The deputy prime minister, Barnaby Joyce, has dissolved the national advisory body established less than two years ago to scrutinise major water projects.
This came after an expert member of the body, Stuart Khan, expressed concern, in letters to other members, that the government’s funding announcements to build dams had been made for “brazenly political purposes” and without the advisory body having been given an opportunity to consider the proposals. There is no indication Joyce was aware of the letters or that they played any role in the decision.
Guardian Australia revealed last week that the National Water Grid Advisory Body – established by Joyce’s predecessor, Michael McCormack – was not consulted before the announcement of $5.9bn in funding to build the Urannah and Hells Gates dams in north Queensland.
Members of the expert advisory body were told Wednesday morning that the panel would now be disbanded.
A spokesperson for Joyce said the body “was never intended to be ongoing and now is an appropriate time for it to conclude its work”.
“The National Water Grid Advisory Body has met the objectives set for it when it was established in August 2020,” the spokesperson said.
“The advisory body has provided independent advice to the government on water infrastructure, using the world’s best science to support the work of the National Water Grid Authority. This advice and the science underpinning it has helped inform the government’s decisions on water infrastructure projects.”
The decision comes amid scrutiny of the government’s decision to fund several dam projects – including committing money to projects that lack detailed business cases – in Nationals seats in both New South Wales and Queensland.
Guardian Australia has obtained letters sent by Stuart Khan, a University of NSW water engineering expert appointed to the body, to other members of the expert panel.
In those letters, Khan outlines concerns about government commitments to fund several dam projects. These include the proposed Dungowan Dam and the Wyangala Dam wall raising in NSW, and the Urannah Dam in Queensland.
Nationals MPs George Christensen and Michelle Landry – who represent bellwether Queensland electorates – have been openly campaigning for the Urannah Dam to be built.
Joyce announced a $500m federal contribution for Urannah earlier this month. The proponent for the Uranah project last week said it had recently completed a detailed business case, although the Guardian understands it had not been seen by the advisory board.
After the announcement, Khan wrote to the advisory body to outline concerns that they had not been consulted or sent a business case.
“It is my strong opinion that the Australian government should wait for the outcomes of this significant public investment in the development of the detailed business case before committing public funds to the construction of the dam,” Khan said.
“Responsible management of Australia’s water resources is of enormous importance in a country prone to extreme drought and extreme floods.
“Water infrastructure investment decisions are far too important, with far too many consequences, to be used for brazenly political purposes in the lead-up to an election.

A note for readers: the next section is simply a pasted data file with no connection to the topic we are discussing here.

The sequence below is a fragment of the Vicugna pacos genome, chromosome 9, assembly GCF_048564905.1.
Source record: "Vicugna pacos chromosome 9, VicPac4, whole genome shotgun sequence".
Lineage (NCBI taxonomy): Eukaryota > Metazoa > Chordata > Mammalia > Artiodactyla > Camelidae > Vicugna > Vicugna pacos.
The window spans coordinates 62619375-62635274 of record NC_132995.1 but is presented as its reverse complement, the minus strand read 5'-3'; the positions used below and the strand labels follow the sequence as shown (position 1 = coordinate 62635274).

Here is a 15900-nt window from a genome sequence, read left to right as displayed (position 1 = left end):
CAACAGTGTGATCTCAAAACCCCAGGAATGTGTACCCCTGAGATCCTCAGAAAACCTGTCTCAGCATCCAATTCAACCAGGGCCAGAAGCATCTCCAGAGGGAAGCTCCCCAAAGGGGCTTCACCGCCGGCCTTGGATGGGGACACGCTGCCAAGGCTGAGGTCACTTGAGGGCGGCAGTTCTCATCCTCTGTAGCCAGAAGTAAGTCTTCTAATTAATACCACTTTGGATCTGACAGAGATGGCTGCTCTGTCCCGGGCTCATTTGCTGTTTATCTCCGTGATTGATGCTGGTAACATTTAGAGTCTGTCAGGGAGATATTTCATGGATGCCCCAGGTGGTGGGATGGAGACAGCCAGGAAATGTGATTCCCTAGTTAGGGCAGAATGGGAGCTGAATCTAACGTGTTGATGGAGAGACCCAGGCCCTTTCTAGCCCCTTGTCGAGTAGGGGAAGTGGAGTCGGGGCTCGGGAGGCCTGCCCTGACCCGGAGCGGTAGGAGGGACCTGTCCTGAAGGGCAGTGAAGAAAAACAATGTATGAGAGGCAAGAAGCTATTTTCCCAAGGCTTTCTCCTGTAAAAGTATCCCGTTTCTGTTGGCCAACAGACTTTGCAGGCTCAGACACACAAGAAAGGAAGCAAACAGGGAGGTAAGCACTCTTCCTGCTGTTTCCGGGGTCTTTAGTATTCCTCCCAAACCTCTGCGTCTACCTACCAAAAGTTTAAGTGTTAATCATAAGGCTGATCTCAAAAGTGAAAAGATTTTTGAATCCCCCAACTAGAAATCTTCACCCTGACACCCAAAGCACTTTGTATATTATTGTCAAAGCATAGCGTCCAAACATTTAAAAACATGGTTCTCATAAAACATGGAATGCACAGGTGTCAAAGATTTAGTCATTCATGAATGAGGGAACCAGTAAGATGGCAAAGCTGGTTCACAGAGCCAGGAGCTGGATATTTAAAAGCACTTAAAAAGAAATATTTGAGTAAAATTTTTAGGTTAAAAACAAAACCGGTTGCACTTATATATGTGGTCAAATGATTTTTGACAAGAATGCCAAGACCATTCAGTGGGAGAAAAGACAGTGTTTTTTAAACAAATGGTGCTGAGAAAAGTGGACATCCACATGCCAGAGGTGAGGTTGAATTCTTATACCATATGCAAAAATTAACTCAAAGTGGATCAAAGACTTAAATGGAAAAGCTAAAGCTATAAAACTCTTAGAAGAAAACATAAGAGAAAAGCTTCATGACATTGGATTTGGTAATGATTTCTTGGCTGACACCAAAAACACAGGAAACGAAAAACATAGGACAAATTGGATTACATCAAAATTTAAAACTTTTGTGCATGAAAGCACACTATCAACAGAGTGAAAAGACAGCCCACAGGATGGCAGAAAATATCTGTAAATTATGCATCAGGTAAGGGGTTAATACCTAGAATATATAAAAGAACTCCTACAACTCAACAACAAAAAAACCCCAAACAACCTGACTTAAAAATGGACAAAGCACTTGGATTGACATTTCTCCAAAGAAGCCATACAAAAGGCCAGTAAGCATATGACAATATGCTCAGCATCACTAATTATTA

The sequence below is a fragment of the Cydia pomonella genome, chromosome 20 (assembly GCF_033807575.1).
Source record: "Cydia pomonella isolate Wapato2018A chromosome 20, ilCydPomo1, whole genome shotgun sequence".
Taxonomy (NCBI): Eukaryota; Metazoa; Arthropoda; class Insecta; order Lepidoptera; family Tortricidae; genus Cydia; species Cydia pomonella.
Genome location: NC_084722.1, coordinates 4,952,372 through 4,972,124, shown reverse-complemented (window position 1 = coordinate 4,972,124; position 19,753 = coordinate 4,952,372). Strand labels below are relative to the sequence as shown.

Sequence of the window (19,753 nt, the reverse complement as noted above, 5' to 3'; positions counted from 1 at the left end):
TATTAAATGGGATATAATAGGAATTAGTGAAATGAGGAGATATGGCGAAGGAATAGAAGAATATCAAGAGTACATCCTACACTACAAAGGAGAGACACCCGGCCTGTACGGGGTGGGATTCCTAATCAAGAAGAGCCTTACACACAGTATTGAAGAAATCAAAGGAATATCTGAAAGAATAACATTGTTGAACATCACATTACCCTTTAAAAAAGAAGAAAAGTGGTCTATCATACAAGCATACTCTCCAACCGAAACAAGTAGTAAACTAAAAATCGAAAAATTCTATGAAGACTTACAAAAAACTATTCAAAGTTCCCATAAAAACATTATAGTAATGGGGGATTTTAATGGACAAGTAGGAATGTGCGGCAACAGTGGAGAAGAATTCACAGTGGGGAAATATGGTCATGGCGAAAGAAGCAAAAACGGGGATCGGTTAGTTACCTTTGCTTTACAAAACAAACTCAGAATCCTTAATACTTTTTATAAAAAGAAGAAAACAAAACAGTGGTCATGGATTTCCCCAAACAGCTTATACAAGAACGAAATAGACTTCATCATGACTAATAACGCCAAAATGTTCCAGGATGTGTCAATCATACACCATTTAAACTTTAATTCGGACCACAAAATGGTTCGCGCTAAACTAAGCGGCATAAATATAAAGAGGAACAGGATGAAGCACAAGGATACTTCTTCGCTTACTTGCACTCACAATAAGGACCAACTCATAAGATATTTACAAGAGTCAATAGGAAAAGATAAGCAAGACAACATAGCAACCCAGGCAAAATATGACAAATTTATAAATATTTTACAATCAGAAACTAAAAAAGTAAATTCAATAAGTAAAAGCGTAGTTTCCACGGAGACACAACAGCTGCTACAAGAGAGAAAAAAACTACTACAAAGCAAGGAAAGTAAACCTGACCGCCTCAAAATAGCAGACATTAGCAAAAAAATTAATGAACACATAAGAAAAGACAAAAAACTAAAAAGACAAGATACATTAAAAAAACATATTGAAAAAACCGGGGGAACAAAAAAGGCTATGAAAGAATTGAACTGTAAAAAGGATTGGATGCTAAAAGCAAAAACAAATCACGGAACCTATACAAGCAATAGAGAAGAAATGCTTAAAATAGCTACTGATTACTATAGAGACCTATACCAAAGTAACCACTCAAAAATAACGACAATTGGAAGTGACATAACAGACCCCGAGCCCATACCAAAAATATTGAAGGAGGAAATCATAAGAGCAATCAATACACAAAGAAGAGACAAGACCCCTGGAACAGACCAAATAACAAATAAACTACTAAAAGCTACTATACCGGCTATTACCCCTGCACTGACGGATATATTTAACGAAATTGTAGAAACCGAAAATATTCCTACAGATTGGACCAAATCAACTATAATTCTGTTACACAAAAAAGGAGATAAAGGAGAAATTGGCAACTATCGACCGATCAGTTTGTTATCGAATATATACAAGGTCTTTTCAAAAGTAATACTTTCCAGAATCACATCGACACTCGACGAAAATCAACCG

“It is apparent that the Commonwealth commitment to funding it is being used as a device intended to extract political benefit.”
Guardian Australia has previously reported that Dungowan has no business case or environmental approval, and has already doubled in cost; the Wyangala dam wall raising have also been hit by a massive cost blowout.
In a letter from August last year, Khan said he had concerns regarding the planning for the NSW projects; he said the advisory body should oppose any additional federal government contributions to cover cost increases for Dungowan or Wyangala, until business cases could be properly scrutinised.
“While these may all prove to be worthy investments of public funds, there are several current public concerns of which the National Water Grid advisory body should be aware,” Khan wrote.
“Given the significantly increased estimate costs for the Dungowan dam and Wyangala dam projects, there may be some prospect that additional contributions may be requested from the Commonwealth government.
“If that is the case, I believe the advisory body should advise against any further commonwealth government funding for either of these projects until a completed business case is provided.”
A spokesperson from Joyce said the government has announced funding – “guided by the National Water Grid Investment Framework” – for projects “that will deliver water security, create jobs and drive economic growth”.
“In some instances, funding is subject to the completion of a business case, demonstration of value for money and sufficient public benefit for investment,” the spokesperson said.
Asked for comment on Wednesday about the dissolution of the advisory board, Khan said the National Water Initiative – an agreement between the federal and state governments – had set out an agenda for responsible and sustainable water management in Australia.
“The key principles include ensuring basic financial viability and environmental sustainability prior to committing to funding major infrastructure projects. These principles are essential to ensure sustainable management of Australia’s most valuable resource.
“But it is extremely disheartening to see the disregard that current governments have for the [initiative] and its principles.
“A renewed NWI, getting Australian governments back on track for sustainable water management, should be at the top of the agenda for any future commonwealth government.”